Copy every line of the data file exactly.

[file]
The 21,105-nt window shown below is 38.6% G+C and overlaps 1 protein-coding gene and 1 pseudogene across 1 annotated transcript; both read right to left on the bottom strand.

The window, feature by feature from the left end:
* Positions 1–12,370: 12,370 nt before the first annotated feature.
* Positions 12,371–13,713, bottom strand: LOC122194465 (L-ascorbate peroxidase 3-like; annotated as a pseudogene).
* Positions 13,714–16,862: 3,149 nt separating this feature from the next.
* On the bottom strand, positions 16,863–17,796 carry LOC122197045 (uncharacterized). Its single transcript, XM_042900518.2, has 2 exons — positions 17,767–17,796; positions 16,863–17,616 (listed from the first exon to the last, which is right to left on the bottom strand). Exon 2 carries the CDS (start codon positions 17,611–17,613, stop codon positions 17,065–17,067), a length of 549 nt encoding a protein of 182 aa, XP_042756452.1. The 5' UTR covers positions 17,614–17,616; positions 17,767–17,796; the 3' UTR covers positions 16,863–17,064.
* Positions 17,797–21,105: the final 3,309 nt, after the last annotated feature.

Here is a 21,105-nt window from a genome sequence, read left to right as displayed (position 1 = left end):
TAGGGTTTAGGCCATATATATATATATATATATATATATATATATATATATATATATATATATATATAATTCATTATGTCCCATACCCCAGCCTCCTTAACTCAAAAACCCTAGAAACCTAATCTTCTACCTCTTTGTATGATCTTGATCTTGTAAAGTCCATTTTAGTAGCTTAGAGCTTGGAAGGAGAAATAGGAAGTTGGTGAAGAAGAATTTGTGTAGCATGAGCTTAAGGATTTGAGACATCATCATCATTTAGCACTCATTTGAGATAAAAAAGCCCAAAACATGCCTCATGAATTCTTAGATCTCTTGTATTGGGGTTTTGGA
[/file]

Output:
The 21,105-nt window shown below is 38.6% G+C and overlaps 1 protein-coding gene and 1 pseudogene across 1 annotated transcript; both read right to left on the bottom strand.

The window, feature by feature from the left end:
* Positions 1–12,370: 12,370 nt before the first annotated feature.
* Positions 12,371–13,713, bottom strand: LOC122194465 (L-ascorbate peroxidase 3-like; annotated as a pseudogene).
* Positions 13,714–16,862: 3,149 nt separating this feature from the next.
* On the bottom strand, positions 16,863–17,796 carry LOC122197045 (uncharacterized). Its single transcript, XM_042900518.2, has 2 exons — positions 17,767–17,796; positions 16,863–17,616 (listed from the first exon to the last, which is right to left on the bottom strand). Exon 2 carries the CDS (start codon positions 17,611–17,613, stop codon positions 17,065–17,067), a length of 549 nt encoding a protein of 182 aa, XP_042756452.1. The 5' UTR covers positions 17,614–17,616; positions 17,767–17,796; the 3' UTR covers positions 16,863–17,064.
* Positions 17,797–21,105: the final 3,309 nt, after the last annotated feature.

Here is a 21,105-nt window from a genome sequence, read left to right as displayed (position 1 = left end):
TAGGGTTTAGGCCATATATATATATATATATATATATATATATATATATATATATATATATATATATAATTCATTATGTCCCATACCCCAGCCTCCTTAACTCAAAAACCCTAGAAACCTAATCTTCTACCTCTTTGTATGATCTTGATCTTGTAAAGTCCATTTTAGTAGCTTAGAGCTTGGAAGGAGAAATAGGAAGTTGGTGAAGAAGAATTTGTGTAGCATGAGCTTAAGGATTTGAGACATCATCATCATTTAGCACTCATTTGAGATAAAAAAGCCCAAAACATGCCTCATGAATTCTTAGATCTCTTGTATTGGGGTTTTGGA